Gionta, Price put Bruins in 1-0 series hole


Gionta, Price put Bruins in 1-0 series hole

By Danny Picard

BOSTON -- @font-face font-family: "Times New Roman";p.MsoNormal, li.MsoNormal, div.MsoNormal margin: 0in 0in 0.0001pt; font-size: 12pt; font-family: "Times New Roman"; a:link, span.MsoHyperlink color: blue; text-decoration: underline; a:visited, span.MsoHyperlinkFollowed color: purple; text-decoration: underline; table.MsoNormalTable font-size: 10pt; font-family: "Times New Roman"; div.Section1 page: Section1; Game One came down to Bruins turnovers, Brian Giontas finish, and Carey Prices dominance, as the Montreal Canadiens defeated the Bs 2-0 in their own building on Thursday night for a 1-0 lead in their best-of-seven, first-round Stanley Cup playoff series.

Gionta scored both of Montreals goals, with his second of the game putting the dagger into any potential Boston comeback.

Milan Lucic turned the puck over at the top of the Bruins zone, and Scott Gomez dropped it off to Gionta who was skating hard down the right wing. Gionta then let a slap shot go that snuck under Tim Thomas right arm, giving the Habs a 2-0 lead with 3:18 left in the third period.

The Canadiens took an early 1-0 lead that silenced the TD Garden in the first period, when Gionta and Gomez took advantage of a Tomas Kaberle turnover in the Bruins corner.

Kaberle went down deep to retrieve a puck, and frantically sent a no-look, behind-the-back pass up the boards, where Gomez took it, and sent a hard pass through the slot, right onto the stick of a wide-open Gionta at the right post.

Gionta beat Thomas top-right, and gave Montreal the first goal of the series, just 2:44 into Game One.

The Bs dominated the second, out-shooting the Habs 18-6 in that period alone, but they had nothing to show for it. Boston out-shot Montreal 31-20 on the night. Danny Picard is on Twitter at http:twitter.comDannyPicard. You can listen to Danny on his streaming radio show I'm Just Sayin' Monday-Friday from 9-10 a.m. on

Don Sweeney: Bruins 'lost a good player' in Colin Miller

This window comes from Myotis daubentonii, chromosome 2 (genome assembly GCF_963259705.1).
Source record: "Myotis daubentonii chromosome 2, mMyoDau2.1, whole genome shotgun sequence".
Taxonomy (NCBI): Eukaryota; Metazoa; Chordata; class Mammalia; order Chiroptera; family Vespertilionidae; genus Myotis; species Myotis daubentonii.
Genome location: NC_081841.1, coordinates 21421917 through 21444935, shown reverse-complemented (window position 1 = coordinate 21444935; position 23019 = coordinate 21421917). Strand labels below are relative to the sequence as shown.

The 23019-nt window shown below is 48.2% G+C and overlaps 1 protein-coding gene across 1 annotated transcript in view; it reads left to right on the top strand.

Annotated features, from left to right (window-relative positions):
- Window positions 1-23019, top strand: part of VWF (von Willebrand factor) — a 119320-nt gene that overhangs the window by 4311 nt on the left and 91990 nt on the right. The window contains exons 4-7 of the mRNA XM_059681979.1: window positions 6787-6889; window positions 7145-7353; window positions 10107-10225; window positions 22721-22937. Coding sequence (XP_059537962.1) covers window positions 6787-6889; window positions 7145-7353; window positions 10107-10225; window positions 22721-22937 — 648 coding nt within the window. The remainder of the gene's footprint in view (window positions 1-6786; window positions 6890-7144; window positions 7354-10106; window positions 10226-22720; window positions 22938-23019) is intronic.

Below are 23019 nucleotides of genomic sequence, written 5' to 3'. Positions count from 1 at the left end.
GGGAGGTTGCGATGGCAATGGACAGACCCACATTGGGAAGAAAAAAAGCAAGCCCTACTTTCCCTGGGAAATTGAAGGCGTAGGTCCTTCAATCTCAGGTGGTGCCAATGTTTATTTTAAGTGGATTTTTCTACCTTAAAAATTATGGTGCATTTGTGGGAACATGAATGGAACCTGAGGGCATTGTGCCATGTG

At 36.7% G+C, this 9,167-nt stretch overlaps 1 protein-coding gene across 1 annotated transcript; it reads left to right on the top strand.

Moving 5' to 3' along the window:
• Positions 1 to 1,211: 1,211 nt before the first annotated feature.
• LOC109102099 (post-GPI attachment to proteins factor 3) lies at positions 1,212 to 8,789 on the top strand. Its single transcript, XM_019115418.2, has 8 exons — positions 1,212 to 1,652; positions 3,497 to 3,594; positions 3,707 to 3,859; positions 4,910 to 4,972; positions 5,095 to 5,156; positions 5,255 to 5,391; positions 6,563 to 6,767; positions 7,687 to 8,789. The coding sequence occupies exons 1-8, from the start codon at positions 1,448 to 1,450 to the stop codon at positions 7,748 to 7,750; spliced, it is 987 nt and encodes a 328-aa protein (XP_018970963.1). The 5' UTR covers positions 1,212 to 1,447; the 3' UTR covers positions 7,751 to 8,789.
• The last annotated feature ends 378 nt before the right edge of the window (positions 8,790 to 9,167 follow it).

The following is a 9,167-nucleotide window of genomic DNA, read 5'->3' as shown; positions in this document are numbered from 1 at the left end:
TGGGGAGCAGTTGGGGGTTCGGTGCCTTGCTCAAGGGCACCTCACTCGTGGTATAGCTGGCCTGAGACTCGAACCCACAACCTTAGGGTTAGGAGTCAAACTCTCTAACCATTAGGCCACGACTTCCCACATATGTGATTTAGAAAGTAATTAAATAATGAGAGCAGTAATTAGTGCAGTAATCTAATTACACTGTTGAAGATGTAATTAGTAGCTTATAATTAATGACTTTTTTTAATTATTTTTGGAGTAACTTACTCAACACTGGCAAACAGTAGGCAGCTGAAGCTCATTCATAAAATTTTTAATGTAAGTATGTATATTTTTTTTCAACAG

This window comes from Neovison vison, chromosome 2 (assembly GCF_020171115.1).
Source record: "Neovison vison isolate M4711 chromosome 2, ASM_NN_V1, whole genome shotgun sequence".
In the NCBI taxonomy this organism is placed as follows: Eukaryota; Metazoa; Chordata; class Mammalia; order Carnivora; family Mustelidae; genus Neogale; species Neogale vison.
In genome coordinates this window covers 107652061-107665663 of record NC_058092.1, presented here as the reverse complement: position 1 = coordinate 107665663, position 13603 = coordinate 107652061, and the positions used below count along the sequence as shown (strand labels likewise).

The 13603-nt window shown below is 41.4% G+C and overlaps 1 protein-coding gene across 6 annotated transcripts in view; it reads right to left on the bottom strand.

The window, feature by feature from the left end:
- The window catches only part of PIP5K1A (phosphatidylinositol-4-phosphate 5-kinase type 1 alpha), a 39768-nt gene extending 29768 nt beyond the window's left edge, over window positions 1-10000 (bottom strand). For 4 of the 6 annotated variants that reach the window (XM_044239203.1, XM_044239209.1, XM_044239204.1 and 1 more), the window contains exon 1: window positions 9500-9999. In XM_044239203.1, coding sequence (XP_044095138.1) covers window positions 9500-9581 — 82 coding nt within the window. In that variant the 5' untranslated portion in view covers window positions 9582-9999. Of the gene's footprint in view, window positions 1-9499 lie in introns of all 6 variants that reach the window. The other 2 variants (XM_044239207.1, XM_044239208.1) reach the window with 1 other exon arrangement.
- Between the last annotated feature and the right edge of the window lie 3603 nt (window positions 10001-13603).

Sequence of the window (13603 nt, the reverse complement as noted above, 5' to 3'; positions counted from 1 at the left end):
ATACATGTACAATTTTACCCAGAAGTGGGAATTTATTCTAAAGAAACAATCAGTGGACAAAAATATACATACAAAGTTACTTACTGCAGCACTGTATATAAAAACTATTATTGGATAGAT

Don Sweeney: Bruins 'lost a good player' in Colin Miller

CHICAGO – Don Sweeney said the Bruins knew and expected they were going to lose one of three players in the NHL expansion draft, and it’s pretty clear it was going to be Adam McQuaid, Kevan Miller or Colin Miller leaving the team. The B’s took Kevan Miller out of the equation by leaving him on the protection list after a strong season while also playing some of his best hockey in the playoffs.

That left McQuaid and Miller with each of the two D-men standing an equal chance of getting selected by the Vegas Golden Knights, and the 24-year-old puck-moving Miller going to Vegas for the time being. It remains to be seen if Miller sticks with the Golden Knights, or if there is an eventual plan to flip him elsewhere like perhaps an interested party in Toronto.

Sweeney said the Bruins didn’t want to lose a player with potential like Miller, but it’s also true that he would have been stuck behind younger, better D-men on the depth chart with Charlie McAvoy and Brandon Carlo as better right-handed options.

“It was an interesting process to go through. It was hard at times because you felt like other teams were able to find deals to keep their team together while you felt vulnerable in that regard,” said Sweeney at the B’s team hotel in Chicago during a Thursday availability with the media. “You knew you were going to lose a good player. You knew they had targeted three players on our team that we felt they would target, and unfortunately we’re losing a good, young player.

“We thought highly of Colin. He was part of a big trade for us and we wish him well moving forward. We thank for him doing his part with the organization. We lost a good player.”

Clearly, the Bruins lost a defenseman with skills and youth on his side, but it’s also a young guy that hasn’t put it all together yet while never posting more than 16 points in each of his two seasons with the Black and Gold. Perhaps he will put together the offensive package at his next landing spot after showing flashes in Boston over the last two years, but that unknown factor while no longer being considered a prospect is the reason he didn’t find himself on the protected D list along with Zdeno Chara and Torey Krug.  

Bruins' 2017-18 schedule has three Habs games in eight days

Bruins' 2017-18 schedule has three Habs games in eight days

The Bruins released their schedule for the 2017-18 season Thursday, with their campaign beginning at TD Garden on Oct. 5 against the Predators. 

Two things stand out in Boston’s schedule. Eleven of their final 15 games are on the road, and they don’t play the Canadiens until mid-January.  

Then, when the B’s and Habs do finally meet, they play three times in an eight-day span. The rivals face each other Jan. 13 in Montreal, Jan. 17 in Boston and Jan. 20 in Montreal. The Bruins’ final regular-season meeting with the Habs is March 3. 

To see the full schedule, click here.